Tuesday, July 20, 2010


When people talk about old school D&D being hack n' slash I'm guessing that person hasn't played a retroclone. When I played 1e, 2e and 4e yep we hacked the monsters and took what they had. That's why the monsters were there. With Swords & Wizardry however, my sessions have been more about the characters getting hacked n' slashed.

If what is grating to people about H n' S play is the attitude-- savage, imperialistic, kill things to solve problems-- this hasn't existed much in my sessions. My players' attitude is more generally one of trepidation, of, "God I hope we find enough treasure to at least pay for these torches."

I like the idea of them treating the mystic underworld as a place they are a visitor in, not a master. The system does a lot of that with limited hit points and limited damage capability. But I like to try to push players to feel vulnerable. Here's a brainstorm of some situations that might make players feel out of control, uncertain, and at risk:
  • Water slowly deepening-- once chin-deep I would start to wonder if we should head back
  • Something moving around in that water
  • Or the water beginning to move, faster and faster
  • Not water, but mud or muck that must be waded through-- getting thicker
  • Trapdoors, cupboards, or curtains that open face-high or above the head.
  • Uncertain footing: walking on rotten boards or broken glass, ramps that look slick
  • Unsafe terrain: "That ceiling looks really cracked," "This hall could hide archers all along here"
  • Low ceilings that make them crawl
  • Small holes to be investigated-- hand-sized-- in walls, on altars
  • Ledges half-a foot length wide
  • Steam or fine webs obscuring vision.
  • Suspicious, sharp protrusions covering sections of walls.
  • Skeletons, suits of armor, statues, or strawmen-- anything human-shaped propped against walls and they expect them to attack at any moment
  • Similar doors/corridors so they have a feeling they may be lost
Basically any time the players say "Oh, great," sarcastically, or hesitate before deciding between two equally unattractive routes I feel like I'm doing my job.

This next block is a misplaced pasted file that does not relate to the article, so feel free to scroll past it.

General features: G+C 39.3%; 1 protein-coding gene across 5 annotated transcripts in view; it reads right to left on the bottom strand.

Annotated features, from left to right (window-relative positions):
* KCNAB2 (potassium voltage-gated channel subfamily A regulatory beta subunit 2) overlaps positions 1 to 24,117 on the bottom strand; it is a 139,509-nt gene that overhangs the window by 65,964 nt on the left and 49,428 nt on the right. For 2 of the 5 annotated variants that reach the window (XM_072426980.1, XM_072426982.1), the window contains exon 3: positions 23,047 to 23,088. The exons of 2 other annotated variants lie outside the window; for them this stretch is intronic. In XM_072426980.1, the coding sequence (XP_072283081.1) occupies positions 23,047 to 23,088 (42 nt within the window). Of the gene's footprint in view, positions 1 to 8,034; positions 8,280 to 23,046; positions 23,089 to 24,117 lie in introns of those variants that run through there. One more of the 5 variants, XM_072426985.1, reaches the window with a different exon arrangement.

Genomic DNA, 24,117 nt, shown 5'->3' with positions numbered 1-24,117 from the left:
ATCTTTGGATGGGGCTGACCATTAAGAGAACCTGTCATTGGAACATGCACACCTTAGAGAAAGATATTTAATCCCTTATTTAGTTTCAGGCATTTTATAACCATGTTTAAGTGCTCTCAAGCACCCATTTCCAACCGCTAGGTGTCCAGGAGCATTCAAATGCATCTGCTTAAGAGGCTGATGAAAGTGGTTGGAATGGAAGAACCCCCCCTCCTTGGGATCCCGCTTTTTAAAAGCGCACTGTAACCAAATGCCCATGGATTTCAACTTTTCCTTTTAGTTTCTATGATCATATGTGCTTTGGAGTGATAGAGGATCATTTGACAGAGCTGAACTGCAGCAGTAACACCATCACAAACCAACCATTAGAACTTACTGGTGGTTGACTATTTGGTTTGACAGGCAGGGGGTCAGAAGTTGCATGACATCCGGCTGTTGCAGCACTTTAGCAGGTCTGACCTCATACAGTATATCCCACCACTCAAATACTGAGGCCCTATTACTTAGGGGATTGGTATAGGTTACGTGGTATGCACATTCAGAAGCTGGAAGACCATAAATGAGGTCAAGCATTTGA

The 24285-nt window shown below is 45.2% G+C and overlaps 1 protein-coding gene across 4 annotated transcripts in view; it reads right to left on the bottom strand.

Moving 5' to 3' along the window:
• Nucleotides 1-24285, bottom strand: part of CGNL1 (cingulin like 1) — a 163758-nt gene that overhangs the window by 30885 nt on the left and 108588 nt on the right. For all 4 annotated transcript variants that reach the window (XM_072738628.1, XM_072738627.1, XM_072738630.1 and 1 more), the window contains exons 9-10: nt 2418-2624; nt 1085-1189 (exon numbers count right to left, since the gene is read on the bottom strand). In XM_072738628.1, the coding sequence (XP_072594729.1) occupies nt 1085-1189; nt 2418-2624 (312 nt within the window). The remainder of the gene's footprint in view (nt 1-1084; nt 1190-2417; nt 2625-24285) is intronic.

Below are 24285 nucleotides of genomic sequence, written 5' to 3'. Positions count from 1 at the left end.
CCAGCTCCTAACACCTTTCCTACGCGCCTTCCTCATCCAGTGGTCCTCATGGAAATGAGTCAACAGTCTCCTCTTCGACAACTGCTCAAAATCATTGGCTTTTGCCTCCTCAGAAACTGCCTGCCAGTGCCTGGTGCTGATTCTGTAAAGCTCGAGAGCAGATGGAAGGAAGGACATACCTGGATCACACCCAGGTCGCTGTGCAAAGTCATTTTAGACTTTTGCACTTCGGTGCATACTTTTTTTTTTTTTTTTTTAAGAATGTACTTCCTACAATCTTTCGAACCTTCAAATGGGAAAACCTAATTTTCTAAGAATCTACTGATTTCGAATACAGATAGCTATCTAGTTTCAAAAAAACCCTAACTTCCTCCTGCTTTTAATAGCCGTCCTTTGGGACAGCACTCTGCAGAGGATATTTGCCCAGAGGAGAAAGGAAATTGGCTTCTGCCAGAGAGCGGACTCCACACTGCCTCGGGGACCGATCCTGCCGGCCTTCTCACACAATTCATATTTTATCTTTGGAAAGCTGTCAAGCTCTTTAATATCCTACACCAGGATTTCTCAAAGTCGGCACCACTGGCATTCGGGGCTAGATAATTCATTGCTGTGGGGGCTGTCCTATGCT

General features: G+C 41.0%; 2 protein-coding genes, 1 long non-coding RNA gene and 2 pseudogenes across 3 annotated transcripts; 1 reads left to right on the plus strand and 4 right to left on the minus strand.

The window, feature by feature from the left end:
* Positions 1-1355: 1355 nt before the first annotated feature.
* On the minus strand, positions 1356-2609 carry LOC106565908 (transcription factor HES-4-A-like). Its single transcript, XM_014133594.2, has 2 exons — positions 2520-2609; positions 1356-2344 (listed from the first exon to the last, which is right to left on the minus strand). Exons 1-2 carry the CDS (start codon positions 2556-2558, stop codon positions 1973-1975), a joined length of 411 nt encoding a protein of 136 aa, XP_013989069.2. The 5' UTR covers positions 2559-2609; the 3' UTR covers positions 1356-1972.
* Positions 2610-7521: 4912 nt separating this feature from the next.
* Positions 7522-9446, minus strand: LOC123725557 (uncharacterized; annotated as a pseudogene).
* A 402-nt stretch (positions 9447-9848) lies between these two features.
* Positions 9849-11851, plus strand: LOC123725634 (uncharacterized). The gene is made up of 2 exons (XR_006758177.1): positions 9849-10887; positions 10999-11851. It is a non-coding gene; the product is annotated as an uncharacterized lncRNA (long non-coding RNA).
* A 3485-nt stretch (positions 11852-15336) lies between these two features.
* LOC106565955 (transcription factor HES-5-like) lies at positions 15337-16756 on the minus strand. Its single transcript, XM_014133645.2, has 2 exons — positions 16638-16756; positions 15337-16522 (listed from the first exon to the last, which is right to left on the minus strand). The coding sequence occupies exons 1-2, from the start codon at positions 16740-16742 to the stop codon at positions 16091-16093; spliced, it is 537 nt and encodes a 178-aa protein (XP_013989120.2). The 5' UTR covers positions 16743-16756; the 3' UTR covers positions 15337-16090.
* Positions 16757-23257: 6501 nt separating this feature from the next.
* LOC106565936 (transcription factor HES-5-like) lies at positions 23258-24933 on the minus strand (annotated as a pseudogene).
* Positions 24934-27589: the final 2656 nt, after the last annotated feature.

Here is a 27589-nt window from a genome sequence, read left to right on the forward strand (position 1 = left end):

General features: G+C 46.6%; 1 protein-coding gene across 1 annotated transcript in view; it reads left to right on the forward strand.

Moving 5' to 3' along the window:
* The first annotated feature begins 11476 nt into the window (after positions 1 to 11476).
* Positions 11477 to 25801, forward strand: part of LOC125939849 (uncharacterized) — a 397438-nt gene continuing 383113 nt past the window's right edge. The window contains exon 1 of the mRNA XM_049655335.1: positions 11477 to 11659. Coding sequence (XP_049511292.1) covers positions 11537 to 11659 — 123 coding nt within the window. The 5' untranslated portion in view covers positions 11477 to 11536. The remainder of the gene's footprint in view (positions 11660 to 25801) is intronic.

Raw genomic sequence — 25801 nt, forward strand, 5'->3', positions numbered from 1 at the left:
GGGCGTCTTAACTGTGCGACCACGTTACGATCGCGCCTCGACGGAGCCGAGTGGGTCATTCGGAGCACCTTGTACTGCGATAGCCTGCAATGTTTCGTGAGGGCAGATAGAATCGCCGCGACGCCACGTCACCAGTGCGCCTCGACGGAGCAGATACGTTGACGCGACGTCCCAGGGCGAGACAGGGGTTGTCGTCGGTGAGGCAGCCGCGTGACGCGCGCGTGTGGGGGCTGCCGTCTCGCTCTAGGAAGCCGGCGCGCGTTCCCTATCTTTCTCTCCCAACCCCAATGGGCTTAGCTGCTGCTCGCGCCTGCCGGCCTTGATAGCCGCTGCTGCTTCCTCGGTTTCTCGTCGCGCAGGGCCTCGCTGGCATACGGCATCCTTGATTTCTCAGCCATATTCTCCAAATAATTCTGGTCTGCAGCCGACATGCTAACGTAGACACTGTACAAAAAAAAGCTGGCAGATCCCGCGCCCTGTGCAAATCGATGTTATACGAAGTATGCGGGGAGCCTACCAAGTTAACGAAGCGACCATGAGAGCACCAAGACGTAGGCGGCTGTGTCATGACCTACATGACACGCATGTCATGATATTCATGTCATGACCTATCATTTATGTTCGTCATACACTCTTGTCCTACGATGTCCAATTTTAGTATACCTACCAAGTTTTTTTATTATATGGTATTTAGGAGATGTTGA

Anything you'd add to the list?


  1. No, not at the moment, but I did want to thank you for this nice list.
    --It is fun just imagining the reactions of Players. :D

  2. I once put a hidden compartment under a rug with a bag of coins in it. On top of the bag was a skeletal hand with a brass ring. Do you know how long they looked into that hole before someone reached down?


  3. Ha! Nice post.
    It doesn't take much to freak players out.
    I would add:

    Limited vision, torch light only extends a short distance. What lurks in the darkness ahead.

    Large rooms and caverns where the PCs are just a island of torchlight in a sea of darkness.

    Odd dungeon dressings. A cabinet full of shrunken heads?

    Strange sounds in the dungeon. I love throwing sounds and such in with my wandering monster list. That can freak them out more than a corridor full of goblins.

  4. Noting to add just yet, but I also appreciate the list.

  5. Dirt or sand filled floors.

    Frequent open and obvious pits.

    Stairs down, even if only for a few feet.

    Stairs up that couldn't possibly lead back to where the party has been.

    Ropes tied onto iron spikes leading down shafts too deep to see the bottom.

    Keep them guessing, keep them on their toes, keep them exploring.

  6. Great addendum to the Dungeon Alphabet...

    Chains hanging from holes in the ceiling

    A well in the middle of the room.

    Runes on the wall... over or on the door.

  7. taxidermy, especially monstrous taxidermy

  8. Thanks everyone. Wonderful additions!

  9. Ever since Tomb of Horrors: different colored or styled floor tiles - in random or specific patterns.